LAKE CITY — Big changes are happening in Lake City as the new mayor swore in the new police chief Monday evening.

Mayor Ron Dodson was sworn in at the June council meeting. Dodson previously served as a Lake City councilman from 1985-1990, Clayton County commissioner from 1990-1994, and Georgia Assembly representative for District 75 from 1998- 2006 and 2009-2011.

Also sworn in at the June meeting was Councilman Chris Craven.

On Monday, Dodson swore in Chief Troy Whitmire, who replaces retired Chief David Colwell. Colwell joined Lake City Police Department in 1995 and was chief from 2003 until his retirement last month.

Whitmire comes to Lake City from Georgia Tech’s police department, where he served 11 years and was deputy chief for the past year and a half. Before that, he said, he spent two years working overseas for the defense contractor Blackwater. Prior to Blackwater, Whitmire said, he was a bomb tech, SWAT officer, and SWAT leader for the City of Atlanta.

What challenges does a small town like Lake City pose for law enforcement?

“A small town doesn’t have as much resources to put officers on each problem,” Whitmire said. “You want to make sure you’re in the right place and use smart deployment.”

Noting property crime is Lake City’s biggest challenge, Whitmire added, “We have to make the citizens feel comfortable.”

After taking the oath, Whtmire promised to be “responsive, progressive… and as transparent as the budget will allow me to be,” drawing chuckles from the chamber.

Whitmire lives in Douglas County with his wife of 22 years and has four children and six grandchildren.

In other council business, most discussion centered around a proposed noise ordinance that would measure noise violations in terms of distance instead of decibels, and which could ban lawnmowing and leaf-blowing on Sundays.

The proposed ordinance would ban noise that is “plainly audible at a distance of 100 feet or more,” eliminating the need for a decibel meter that has to be calibrated and a trained operator who can interpret the decibel readings and go to court on noise issues.

In particular, the proposed ordinance would crack down on blasting radios and loudspeakers, shade-tree mechanics revving their engines, late-night car-crushing, and early-morning leaf-blowing.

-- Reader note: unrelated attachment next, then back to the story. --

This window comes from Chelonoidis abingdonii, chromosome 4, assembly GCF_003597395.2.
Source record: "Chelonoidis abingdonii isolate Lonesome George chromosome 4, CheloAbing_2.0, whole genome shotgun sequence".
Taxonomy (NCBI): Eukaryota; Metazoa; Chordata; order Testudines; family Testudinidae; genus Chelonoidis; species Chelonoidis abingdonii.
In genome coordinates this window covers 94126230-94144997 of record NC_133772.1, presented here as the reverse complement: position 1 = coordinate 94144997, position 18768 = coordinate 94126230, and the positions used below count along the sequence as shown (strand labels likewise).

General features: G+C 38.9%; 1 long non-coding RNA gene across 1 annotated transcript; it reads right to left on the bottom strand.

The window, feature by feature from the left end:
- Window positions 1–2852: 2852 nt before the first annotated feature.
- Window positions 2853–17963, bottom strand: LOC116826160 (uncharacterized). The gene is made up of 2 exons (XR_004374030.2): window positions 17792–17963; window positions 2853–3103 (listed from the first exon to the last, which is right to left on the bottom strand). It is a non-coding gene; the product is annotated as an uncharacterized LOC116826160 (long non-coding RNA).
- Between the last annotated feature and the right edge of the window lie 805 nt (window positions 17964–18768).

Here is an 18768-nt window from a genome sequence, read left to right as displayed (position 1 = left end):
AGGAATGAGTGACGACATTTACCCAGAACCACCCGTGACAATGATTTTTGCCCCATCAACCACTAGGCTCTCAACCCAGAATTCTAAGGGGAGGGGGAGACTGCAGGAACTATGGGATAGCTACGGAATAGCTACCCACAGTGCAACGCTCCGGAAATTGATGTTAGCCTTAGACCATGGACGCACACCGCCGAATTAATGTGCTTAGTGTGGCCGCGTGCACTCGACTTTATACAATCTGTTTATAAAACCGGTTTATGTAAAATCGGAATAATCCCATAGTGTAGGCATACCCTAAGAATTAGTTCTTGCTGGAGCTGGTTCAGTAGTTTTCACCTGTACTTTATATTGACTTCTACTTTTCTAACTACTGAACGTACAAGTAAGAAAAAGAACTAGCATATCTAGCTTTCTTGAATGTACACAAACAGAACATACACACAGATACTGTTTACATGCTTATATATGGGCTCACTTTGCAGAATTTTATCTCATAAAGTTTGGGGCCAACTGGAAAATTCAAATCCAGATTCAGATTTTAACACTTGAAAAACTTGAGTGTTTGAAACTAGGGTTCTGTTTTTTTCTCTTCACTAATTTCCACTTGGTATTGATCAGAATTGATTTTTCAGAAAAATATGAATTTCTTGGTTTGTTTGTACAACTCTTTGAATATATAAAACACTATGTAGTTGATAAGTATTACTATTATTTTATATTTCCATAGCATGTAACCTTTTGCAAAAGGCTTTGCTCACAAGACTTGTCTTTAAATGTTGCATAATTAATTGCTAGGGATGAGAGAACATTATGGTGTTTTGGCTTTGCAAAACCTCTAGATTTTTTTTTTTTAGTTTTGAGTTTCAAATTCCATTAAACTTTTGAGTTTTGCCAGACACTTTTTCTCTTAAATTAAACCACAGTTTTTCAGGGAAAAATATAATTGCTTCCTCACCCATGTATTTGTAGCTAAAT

One problem, Dodson said, happens when a nearby car-crushing operation accidentally sets off explosions. He said this happens when a car has a little bit of gasoline or fumes in the tank, or when the car has old propane tanks inside.

“A couple of times, propane tanks have gone off at 2 or 3 a.m.,” he noted. “One time, it actually blew the windows out of the machine the operator was using to crush it.”

Councilmembers and citizens discussed different scenarios for when people might want to cut their grass. For example, some people who do shift work might not be able to cut their grass except early in the morning or late at night on weekends. Some suggested allowing yard work after noon on Sundays, rather than an outright Sunday ban.

Nothing in the ordinance is set in stone yet, according to Dodson, who encourages citizens to give feedback about the proposal before the next council meeting.

Dodson also noted that the state lump sum payment for the remaining jet fuel tax should arrive at Clayton County any day now. Once that happens, he said, Lake City and the other municipalities will have to wait 10 days before it arrives.

“This is not a windfall,” he cautioned.

In other business, the council discussed the possibility of hiring a temp services company, Office Team, to fill a human resources payroll position. City Manager Christopher Leighty said the position is budgeted at $45,000 to $48,000 per year, including benefits, but the city has not yet been able to fill the vacancy, which is not entry-level. The council favored hiring a candidate through a temp agency because of the try-before-you-buy factor.

On the other hand, Leighty said, “You’re paying the temp services for some of what we’d be paying. It’s 5 to 35 percent, annuitized to a yearly salary. For example, at $40 an hour, if you hire after a month and a half, that’s about $15,000 to buy out the contract.”

Leighty added he was authorized to spend $5,000 “but wanted to come before the council and mayor with it. Morrow got their last finance director from this organization, and they’re happy with them.”

Lake City’s next work session will be held on July 25, from 9:30 a.m. until the conclusion of business at City Hall, 5455 Jonesboro Road. The work session is open to the public. Interested citizens who would like to place any business on the agenda should call City Hall at 404-366-8080.

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